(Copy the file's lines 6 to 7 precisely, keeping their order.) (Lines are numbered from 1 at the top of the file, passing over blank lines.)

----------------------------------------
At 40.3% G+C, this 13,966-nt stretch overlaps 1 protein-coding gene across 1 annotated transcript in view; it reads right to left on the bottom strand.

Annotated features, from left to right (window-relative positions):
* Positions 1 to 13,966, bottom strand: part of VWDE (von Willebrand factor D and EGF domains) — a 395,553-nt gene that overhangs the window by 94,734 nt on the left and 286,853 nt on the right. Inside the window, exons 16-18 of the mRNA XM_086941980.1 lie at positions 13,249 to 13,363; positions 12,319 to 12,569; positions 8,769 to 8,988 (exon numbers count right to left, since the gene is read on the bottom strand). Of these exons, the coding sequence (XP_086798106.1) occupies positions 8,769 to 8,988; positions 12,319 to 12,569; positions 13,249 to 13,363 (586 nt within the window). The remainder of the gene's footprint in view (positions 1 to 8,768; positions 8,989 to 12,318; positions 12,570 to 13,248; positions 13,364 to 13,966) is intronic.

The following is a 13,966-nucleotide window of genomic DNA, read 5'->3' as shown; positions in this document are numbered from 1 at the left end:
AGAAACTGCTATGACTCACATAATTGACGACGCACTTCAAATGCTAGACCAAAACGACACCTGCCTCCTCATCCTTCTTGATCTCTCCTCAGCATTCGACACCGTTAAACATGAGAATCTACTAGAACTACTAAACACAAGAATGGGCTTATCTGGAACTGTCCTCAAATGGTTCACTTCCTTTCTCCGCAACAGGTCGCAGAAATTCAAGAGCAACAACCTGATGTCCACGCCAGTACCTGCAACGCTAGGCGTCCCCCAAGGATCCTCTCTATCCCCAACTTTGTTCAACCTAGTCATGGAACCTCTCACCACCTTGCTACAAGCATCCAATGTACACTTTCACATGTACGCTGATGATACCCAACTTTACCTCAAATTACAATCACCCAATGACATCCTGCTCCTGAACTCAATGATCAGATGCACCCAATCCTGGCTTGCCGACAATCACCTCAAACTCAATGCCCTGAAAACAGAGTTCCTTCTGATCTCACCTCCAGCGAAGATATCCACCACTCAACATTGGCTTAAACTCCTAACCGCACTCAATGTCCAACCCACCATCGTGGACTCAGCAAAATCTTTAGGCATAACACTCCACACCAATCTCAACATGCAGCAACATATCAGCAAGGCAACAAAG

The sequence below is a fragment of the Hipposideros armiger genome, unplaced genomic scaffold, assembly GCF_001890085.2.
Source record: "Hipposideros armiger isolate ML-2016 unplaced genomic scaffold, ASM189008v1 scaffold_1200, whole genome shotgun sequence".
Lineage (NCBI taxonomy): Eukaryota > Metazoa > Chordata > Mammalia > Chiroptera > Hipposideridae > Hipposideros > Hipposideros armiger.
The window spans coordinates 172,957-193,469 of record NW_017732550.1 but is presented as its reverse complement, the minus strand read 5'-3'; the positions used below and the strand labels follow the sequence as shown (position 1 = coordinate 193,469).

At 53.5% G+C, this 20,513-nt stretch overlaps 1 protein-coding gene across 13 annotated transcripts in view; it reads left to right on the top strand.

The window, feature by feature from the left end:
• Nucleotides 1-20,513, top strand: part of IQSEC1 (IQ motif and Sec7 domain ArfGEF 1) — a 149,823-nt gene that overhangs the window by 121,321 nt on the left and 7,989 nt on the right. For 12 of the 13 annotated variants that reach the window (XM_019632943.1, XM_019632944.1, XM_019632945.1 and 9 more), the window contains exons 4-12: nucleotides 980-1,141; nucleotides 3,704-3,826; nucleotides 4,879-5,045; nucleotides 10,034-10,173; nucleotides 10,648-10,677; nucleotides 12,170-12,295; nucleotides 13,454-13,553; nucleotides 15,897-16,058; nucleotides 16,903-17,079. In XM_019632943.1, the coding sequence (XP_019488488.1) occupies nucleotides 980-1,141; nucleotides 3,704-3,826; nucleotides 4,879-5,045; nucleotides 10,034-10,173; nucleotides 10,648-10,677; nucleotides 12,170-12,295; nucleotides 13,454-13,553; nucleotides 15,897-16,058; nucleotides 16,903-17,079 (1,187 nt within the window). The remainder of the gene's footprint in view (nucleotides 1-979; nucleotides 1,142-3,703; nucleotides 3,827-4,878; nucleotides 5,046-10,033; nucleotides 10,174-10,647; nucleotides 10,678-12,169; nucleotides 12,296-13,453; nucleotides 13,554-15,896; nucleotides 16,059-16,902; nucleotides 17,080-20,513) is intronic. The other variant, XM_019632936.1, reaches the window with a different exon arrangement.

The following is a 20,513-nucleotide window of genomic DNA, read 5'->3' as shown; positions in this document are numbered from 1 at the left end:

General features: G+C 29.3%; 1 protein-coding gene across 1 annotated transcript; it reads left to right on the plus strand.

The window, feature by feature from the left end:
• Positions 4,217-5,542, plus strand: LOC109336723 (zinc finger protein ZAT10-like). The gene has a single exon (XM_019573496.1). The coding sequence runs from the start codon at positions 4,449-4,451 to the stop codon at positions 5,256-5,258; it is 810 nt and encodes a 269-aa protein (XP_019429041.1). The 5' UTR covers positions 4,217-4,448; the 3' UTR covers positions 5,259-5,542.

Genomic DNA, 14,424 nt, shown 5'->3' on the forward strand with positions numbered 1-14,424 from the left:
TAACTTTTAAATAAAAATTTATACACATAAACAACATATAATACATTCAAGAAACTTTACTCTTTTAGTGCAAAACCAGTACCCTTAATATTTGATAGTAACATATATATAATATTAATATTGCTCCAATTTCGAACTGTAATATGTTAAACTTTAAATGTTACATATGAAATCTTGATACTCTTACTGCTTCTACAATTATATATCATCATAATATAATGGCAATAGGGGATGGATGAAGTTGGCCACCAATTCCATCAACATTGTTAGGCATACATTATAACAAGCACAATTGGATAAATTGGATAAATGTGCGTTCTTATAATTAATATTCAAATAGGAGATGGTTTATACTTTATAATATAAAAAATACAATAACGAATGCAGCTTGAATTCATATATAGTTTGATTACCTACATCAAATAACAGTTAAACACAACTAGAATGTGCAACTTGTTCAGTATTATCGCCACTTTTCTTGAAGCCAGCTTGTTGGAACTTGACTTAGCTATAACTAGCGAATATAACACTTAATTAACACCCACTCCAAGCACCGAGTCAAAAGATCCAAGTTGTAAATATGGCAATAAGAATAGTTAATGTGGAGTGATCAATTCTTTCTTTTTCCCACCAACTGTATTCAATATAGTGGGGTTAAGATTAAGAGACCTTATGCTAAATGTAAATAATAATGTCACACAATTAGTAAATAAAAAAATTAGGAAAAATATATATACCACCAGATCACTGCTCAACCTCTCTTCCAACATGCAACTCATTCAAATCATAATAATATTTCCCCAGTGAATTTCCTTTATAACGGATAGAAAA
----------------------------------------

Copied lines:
The sequence below is a fragment of the Hipposideros armiger genome, unplaced genomic scaffold, assembly GCF_001890085.2.
Source record: "Hipposideros armiger isolate ML-2016 unplaced genomic scaffold, ASM189008v1 scaffold_1200, whole genome shotgun sequence".